|An Interview with:|
James A. Cartreine, Ph.D.
Brigham and Women’s Hospital
NSBRI Neurobehavioral and Psychosocial Factors Team
Courtesy of EarthSky Communications
James Cartreine: One of the problems that can come up on long space missions are psychological problems and social problems. They can really be show-stoppers.
James Cartreine is a clinical psychologist at the Harvard Medical School. He told EarthSky that astronauts on space missions must cope with long periods of isolation and close working conditions with others. That puts them at risk of depression and conflict with their crewmates. Dr. Cartreine is working with the National Space Biomedical Research Institute to develop self-help software for mental health called the Virtual Space Station.
James Cartreine: The Virtual Space Station has an interface that allows the astronaut to go into different kinds of resources. There are pre-mission training resources to prevent and manage problems like depression, stress, anxiety, interpersonal conflict. And then there's onboard self-assessment to find out if you have problems currently with depression, or with stress or interpersonal conflict, that kind of thing.
Going to a computer for help with difficult personal problems might seem odd at first. But Cartreine said it can work.
James Cartreine: The research has shown, very consistently, that people are more willing to open up to computers than to therapists, even the most non-judgmental therapists, especially about embarrassing things.
A limited trial of the Virtual Space Station has shown good results in treating depression, said Cartreine. Future tests with firefighters and EMTs could help launch widespread use of the self-help software. Dr. Cartreine gave more detail about how the Virtual Space Station is actually used.
James Cartreine: There are a variety of resources. There are interviews with former astronauts, and other people who work similar operational environments, such as military, firefighters who have had similar experiences that are relevant that they can share. There are full-length books that they can read. But the real core of the Virtual Space Station at this point is the training and the self-guided treatments.
The self-guided treatment involves special problem-solving techniques, says Cartreine.
James Cartreine: In the self-guided treatment, you're basically walked through a full set of therapy sessions by an expert psychologist. In this case, it's Dr. Mark Hegel, who is a psychologist at Dartmouth Medical School. Mark is an expert in a treatment called problem-solving treatment for depression. And problem-solving treatment is shown to be effective in one-on-one settings. In problem-solving treatment, we basically guide people through the process of identifying the problems they're currently facing, choosing a problem to work on that they have some control over, setting goals, brainstorming ways to reach those goals, making an action plan to implement, in the near term, and then also scheduling some pleasant activities, because enjoyable activities are important, especially for people who are managing depression.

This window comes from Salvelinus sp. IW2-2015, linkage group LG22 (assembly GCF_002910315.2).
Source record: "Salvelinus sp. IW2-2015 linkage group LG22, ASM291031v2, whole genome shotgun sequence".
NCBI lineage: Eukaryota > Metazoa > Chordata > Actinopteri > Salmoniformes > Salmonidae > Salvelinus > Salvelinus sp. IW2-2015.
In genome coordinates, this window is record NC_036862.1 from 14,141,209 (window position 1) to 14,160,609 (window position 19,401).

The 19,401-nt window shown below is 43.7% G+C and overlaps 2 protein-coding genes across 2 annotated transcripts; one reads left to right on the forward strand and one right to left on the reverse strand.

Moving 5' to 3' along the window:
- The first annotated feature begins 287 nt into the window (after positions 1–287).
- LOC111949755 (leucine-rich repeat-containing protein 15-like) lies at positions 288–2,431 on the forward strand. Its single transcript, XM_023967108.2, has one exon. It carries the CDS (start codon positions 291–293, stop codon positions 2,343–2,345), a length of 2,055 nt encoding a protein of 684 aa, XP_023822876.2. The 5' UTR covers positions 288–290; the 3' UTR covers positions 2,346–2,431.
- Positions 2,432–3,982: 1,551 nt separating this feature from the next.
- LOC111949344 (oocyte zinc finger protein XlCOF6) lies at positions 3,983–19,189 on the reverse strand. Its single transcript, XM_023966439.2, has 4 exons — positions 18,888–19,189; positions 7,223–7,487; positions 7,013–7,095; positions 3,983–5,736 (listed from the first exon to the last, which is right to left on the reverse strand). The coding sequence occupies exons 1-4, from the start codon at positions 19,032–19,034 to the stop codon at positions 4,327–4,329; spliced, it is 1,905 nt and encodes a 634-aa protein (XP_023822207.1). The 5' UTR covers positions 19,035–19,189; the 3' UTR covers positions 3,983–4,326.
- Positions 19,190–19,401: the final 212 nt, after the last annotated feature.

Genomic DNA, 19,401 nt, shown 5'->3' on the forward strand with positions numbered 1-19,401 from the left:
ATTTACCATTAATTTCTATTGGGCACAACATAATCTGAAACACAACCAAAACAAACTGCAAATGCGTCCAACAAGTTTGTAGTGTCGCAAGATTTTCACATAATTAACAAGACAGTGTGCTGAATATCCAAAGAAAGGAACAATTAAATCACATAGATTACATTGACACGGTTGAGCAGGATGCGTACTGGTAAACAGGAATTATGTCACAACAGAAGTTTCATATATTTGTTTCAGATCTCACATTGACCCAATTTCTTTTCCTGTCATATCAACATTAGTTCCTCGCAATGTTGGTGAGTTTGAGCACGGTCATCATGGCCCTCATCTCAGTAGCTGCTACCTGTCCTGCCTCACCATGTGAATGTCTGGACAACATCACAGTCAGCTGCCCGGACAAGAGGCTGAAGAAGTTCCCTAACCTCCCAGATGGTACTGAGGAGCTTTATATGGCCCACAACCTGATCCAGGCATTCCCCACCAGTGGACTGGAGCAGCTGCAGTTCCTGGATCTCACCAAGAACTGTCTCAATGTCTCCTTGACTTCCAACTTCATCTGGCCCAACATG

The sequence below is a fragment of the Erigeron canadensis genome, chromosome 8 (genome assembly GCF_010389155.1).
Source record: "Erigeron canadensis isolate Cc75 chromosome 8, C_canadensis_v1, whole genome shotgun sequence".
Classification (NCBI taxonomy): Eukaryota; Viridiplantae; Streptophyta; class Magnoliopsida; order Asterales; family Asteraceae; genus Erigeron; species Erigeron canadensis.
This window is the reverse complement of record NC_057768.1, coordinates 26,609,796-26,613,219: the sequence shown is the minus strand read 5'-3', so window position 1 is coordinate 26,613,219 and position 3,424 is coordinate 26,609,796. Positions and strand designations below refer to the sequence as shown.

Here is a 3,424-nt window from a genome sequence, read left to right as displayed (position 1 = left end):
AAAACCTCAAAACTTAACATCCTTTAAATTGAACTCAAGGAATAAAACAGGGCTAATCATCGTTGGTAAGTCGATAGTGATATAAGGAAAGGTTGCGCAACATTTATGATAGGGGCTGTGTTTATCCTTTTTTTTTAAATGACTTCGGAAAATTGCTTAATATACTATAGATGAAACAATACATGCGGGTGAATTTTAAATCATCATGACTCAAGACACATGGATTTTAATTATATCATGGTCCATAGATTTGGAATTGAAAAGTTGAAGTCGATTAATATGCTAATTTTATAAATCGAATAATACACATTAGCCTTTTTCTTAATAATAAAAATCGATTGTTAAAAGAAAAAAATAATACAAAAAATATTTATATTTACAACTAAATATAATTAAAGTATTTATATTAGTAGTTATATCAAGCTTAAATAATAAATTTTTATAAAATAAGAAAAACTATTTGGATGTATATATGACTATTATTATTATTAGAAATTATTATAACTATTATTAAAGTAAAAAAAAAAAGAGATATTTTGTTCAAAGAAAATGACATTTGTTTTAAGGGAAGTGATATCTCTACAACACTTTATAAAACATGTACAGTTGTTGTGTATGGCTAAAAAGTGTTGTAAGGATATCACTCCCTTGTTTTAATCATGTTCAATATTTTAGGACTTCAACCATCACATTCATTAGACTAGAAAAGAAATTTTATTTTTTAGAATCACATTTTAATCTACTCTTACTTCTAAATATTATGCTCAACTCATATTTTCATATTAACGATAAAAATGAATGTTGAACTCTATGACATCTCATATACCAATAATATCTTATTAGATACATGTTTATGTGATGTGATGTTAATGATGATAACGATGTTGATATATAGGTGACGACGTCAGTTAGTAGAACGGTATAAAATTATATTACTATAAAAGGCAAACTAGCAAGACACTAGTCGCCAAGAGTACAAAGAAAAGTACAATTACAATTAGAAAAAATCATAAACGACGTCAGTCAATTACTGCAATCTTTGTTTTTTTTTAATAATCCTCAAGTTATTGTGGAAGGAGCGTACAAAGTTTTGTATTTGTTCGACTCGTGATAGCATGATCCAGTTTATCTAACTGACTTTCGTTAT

Dr. Cartreine spoke more about the differences between going to a computer versus a live person for counseling with difficult personal problems.
James Cartreine: One-on-one psychotherapy is difficult to present through computer means. The computer doesn't know English. It's not going to have a literal conversation with you. It's not going to talk back to you about what you just said. What it can do is store things that you put in, and then feed them back to you. We have to find a way to present the therapy recognizing the limits of what a computer can do. In problem-solving treatment for depression, one of the things is stating your goal. You goal is, "What would you like to have different with this particular problem in your life?" Well, the user types in their goal, "My goal is to be able to pay my bills every month." That's a good goal. The computer can then feed it back to you and say, "Here's the goal that you stated. Now let's come up with some ways to reach that goal." The computer doesn't read what you just typed and discuss it intelligently. It can't do that. But at the same time, the computer can help you to go through the process of what you would do in a therapy session.
Dr. Cartreine hopes that the Virtual Space Station will eventually be tailored for widespread public use, available to anyone with a computer.
James Cartreine: My background is as a clinical psychologist, but I started out as a video producer, an interactive media producer. I've always been interested in how to combine these fields. Now, there's no shortage of depression in the world. There's no shortage of interpersonal conflict, of stress, of anxiety. Everything we're building for the astronauts has the potential to benefit the general public. We're really building that with the general public in mind. At my professional core, I'm very interested in public mental health.